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Students complete more credits due to text reminders, research shows

 

Taylor Raby thinks of herself as a good student.

She’s a rising junior at Fairmont State University, studying psychology. She makes to-do lists to keep herself on track. She uses sticky notes and highlighters to keep track of the fine details.

But even careful students need a little help sometimes.

“I’m typically really good about keeping lists and making sure my ducks are in a row,” said Raby, 20. “I remembered to apply for all of the scholarships on my own, but then I got a text about the Higher Education Grant. I had forgotten about that one.”

Raby was in one of the first groups of students enrolled in a special texting program by the state’s Higher Education Policy Commission, which is sponsored by a grant through the Kresge Foundation. Students sign up for the free program and receive a handful of monthly texts with helpful reminders about succeeding in college.

Raby and the staff at HEPC know anecdotally that the program works. Now, they have research to back it up.

Preliminary research from the University of Virginia’s Center on Education Policy and Workforce Competitiveness shows that students who signed up for HEPC’s texting initiative were likely to attempt and complete more college credits than students not enrolled in the program.

In addition to receiving updates about scholarships they might be eligible for, students like Raby are reminded to sign up for at least 15 credits every semester and are encouraged to meet frequently with their faculty advisers.

“The text messaging project is showing great promise as an innovative and low-cost method for boosting course enrollment and college retention rates,” said state higher education Chancellor Paul Hill. “As we strive to meet our goal of doubling the number of degrees we produce by 2025, we will look to creative strategies like this to ensure that more of our students graduate on time.”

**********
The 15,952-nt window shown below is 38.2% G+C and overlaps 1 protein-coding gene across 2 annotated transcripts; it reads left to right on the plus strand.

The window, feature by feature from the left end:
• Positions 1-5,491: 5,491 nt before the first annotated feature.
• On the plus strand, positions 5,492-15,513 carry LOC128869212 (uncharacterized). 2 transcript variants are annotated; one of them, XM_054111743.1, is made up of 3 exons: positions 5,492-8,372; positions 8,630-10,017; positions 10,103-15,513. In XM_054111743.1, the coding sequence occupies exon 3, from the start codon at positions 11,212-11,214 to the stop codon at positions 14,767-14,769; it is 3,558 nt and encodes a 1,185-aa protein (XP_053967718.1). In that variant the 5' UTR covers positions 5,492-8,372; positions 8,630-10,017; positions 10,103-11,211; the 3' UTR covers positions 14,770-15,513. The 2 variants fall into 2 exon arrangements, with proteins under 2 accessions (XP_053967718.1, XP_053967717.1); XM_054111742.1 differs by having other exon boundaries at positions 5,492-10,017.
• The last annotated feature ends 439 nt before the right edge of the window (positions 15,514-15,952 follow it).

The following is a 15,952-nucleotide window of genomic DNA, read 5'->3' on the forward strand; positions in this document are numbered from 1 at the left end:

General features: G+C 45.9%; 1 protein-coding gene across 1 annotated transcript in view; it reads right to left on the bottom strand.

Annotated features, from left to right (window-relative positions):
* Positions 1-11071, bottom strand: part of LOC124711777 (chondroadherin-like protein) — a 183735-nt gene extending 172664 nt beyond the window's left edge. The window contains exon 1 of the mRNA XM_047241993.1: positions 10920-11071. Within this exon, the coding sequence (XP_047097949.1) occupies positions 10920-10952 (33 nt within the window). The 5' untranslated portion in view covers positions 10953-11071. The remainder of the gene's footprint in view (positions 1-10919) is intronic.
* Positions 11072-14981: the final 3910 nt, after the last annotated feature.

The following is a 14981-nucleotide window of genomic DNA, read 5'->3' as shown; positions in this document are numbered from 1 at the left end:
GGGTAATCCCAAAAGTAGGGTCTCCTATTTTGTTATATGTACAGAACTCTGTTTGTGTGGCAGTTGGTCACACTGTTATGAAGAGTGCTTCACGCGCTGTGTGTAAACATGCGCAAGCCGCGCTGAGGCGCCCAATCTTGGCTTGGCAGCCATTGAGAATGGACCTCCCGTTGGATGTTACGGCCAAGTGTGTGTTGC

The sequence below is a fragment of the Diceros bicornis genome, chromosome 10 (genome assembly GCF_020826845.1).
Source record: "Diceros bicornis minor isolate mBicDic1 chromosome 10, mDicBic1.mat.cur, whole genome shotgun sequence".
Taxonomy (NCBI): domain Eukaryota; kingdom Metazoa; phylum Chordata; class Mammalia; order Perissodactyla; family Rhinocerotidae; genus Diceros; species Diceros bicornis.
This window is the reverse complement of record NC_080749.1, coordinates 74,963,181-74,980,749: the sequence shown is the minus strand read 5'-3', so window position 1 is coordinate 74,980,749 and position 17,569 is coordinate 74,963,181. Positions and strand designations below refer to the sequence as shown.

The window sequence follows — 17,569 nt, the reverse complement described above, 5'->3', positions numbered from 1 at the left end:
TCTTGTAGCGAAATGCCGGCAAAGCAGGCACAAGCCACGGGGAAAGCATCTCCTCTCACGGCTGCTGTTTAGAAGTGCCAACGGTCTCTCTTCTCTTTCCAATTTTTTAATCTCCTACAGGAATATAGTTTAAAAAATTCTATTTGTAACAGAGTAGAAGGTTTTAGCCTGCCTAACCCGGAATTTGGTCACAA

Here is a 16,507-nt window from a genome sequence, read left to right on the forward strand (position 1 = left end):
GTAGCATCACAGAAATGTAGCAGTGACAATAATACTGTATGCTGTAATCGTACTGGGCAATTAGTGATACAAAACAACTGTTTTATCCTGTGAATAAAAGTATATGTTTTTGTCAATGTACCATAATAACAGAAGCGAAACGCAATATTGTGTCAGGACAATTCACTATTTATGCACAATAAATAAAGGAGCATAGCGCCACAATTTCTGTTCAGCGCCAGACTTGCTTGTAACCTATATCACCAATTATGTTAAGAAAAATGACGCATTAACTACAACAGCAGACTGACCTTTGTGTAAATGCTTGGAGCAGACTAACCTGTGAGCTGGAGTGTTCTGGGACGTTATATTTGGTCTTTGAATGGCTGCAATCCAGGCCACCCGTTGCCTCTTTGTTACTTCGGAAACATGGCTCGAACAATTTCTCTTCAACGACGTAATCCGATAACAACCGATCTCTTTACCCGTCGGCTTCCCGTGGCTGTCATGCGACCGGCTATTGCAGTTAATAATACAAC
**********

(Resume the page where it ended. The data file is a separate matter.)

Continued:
With the new research in hand, HEPC opened up the texting initiative to graduating seniors across the state this year. A little more than 8,000 students have enrolled in the program, according to Jessica Kennedy, HEPC spokeswoman.

In addition to getting general updates about applying for statewide scholarships, grants and filling out the Free Application for Federal Student Aid, several schools partnered with HEPC to send out reminders specific to their own institutions.

Bluefield State College, Concord University, Fairmont State University, Marshall University, Shepherd University, Southern West Virginia Community and Technical College, West Virginia Northern Community College and West Virginia State University will all partner with the program for the upcoming year.

Students sign up for the program as seniors in high school and receive text messages from January of that year through their time in college. As far as the UVA researchers know, this is the first time empirical evidence has shown that low-cost programs like this actually work.

“Part of the inspiration for the research was my own personal experience. I’m a first generation college student,” said Katharine Meyer, one of the researchers. “There were definitely areas where I struggled a lot more. I had some uncertainties, and I didn’t have a lot of knowledge about course registration that many of my peers did — who had parents who went to college and could help fill in that information.”

This program is designed to help students like Meyer. Not only do students get monthly reminders, they can respond to the message with any questions they might have about the financial aid process.

Each time they do, a college counselor from HEPC will be on the other end to help.

Meyer and her fellow researcher, Benjamin Castleman, caution in the research that their work is preliminary and cannot show a causal relationship between the program and the successes they observed. Because of the research design, they couldn’t randomly assign what students in their sample received the text messages. Still, they were able to rule out other factors as a cause for the increases in credit completion.

Meyer and Castleman found that, even when controlling for students’ high school GPA, family income and ACT and SAT scores, there was a significant relationship between students’ academic performance and their enrollment in the program.

Low-income students at partner colleges which received institution-specific messages, in addition to the statewide messages from HEPC, were more likely each semester to complete about three more credits — an entire extra class — than their peers not in the program.

Students may enroll in the program at any time by visiting the College Foundation of West Virginia’s website.

Reach Jake Jarvis at jake.jarvis@wvgazettemail.com, 304-348-7939 or follow @NewsroomJake on Twitter.

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